A robot-aeroplane inventor with successful designs behind him has come out with a radical new kind of skydroid which, he says, offers long range combined with vertical takeoff and landing - and automated ground support as well.
You can take the inventor out of the garage...
Tad McGeer started a company called Insitu - in classic style, in a Silicon Valley garage - back in 1992, out of which came the ScanEagle drone. This was originally intended for such purposes as helping fishermen to track shoals of tuna fish, but in fact it has seen greater takeup by the US Navy. Insitu was sold to Boeing for a hefty sum.
While it can be operated from quite small vessels - as the Navy SEALs have shown - the ScanEagle's pneumatic catapult launcher and "SkyHook" recovery pole are still seen as a bit too cumbersome for many civilian clients. Furthermore, according to McGeer, the ScanEagle still needs too many supporting humans to look after it on the ground or base ship, which makes it too costly for civilian use.
Hence the Flexrotor from McGeer's new start-up firm Aerovel. The Flexrotor is intended to lift off and set down vertically hanging from its large main prop, rather in the style of the "tailsitter" prototypes of yesteryear. In the hover, it will use two tiny wingtip thrusters to counteract the big prop's torque, doing the same job as a helicopter's tail rotor.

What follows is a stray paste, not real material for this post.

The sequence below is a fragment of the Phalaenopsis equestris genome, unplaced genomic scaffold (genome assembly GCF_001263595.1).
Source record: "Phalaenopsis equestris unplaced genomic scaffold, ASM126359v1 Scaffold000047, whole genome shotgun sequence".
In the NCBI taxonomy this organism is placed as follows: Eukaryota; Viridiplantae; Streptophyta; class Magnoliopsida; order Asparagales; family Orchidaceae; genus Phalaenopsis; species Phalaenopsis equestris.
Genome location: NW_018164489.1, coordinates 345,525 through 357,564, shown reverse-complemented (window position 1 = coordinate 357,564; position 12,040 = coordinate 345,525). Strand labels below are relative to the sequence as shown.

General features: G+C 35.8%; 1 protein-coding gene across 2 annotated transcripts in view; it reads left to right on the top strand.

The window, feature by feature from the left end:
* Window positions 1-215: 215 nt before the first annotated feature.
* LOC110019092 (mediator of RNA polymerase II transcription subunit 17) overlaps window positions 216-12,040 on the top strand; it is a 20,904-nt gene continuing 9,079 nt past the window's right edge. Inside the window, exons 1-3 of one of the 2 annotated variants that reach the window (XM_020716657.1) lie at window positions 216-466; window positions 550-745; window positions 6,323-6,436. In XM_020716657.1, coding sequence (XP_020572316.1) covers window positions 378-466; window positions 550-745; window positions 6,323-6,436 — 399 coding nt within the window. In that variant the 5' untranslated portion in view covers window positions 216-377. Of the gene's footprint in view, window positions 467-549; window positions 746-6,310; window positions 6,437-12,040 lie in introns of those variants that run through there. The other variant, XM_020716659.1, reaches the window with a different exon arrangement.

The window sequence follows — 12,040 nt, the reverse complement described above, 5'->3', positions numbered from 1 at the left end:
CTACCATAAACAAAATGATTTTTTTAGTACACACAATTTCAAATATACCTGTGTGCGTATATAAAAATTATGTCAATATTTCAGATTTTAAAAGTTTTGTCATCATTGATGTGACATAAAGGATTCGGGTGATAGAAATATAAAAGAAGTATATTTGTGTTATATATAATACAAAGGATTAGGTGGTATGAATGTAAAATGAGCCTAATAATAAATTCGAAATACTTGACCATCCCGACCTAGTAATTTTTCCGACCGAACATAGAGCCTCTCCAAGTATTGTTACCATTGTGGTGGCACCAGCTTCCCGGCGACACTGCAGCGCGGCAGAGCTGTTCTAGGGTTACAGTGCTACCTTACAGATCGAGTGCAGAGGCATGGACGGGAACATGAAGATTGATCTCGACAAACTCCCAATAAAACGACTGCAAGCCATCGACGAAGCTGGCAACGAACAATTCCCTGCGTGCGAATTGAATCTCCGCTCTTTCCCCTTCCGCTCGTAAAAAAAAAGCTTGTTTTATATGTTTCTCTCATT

“Our interest in VTOL is economic,” says McGeer. “With Scaneagle we made operations practical for boats like tuna seiners, but the equipment is too big for small vessels, or to be conveniently shipped. With VTOL your ground equipment can be made much more portable, which is not just convenient but, for some applications, positively enabling.”
The Flexrotor won't actually sit on its own tail, but will be recovered into a special automated ground/deck station by some as-yet-unannounced means which is intended to cope easily with severe weather conditions. This auto-base will be less cumbersome than the ScanEagle's large catapult and Skyhook recovery pole, and will largely eliminate the need for any ground support crew.
"Hover allows us to take a big further step," says McGeer. "Flexrotor is being designed to make the whole turnaround automatic: retrieval, parking, refueling, and launch, all using one lightweight base station. So we’ll be able to eliminate the manpower, and some of the risks, associated with deck handling.”
The Flexrotor will also be able to fly itself on such mundane tasks as geological survey, needing only very basic instructions as to where to go. It can carry a 1kg instrument package, and McGeer and his colleagues expect it to stay up for 40 hours on a single fill of two-stroke fuel. A small fleet of the aircraft could potentially be operated by a single person - nobody would need to fly them, refuel them etc as they would simply fly themselves in and out of their automated replenishment stations.
“[Geomagnetic surveying]’s a natural job for robots: flying parallel lines very precisely at low altitude, usually in remote areas," says McGeer. "A ground station and a bunch of Flexrotors could be shipped into a rough base site, and one person could keep them flying from there with high utilisation. That’s a formula for getting costs down.”
The Flexrotor is expected to fly for the first time this year, and to enter trials with customers in 2011. ®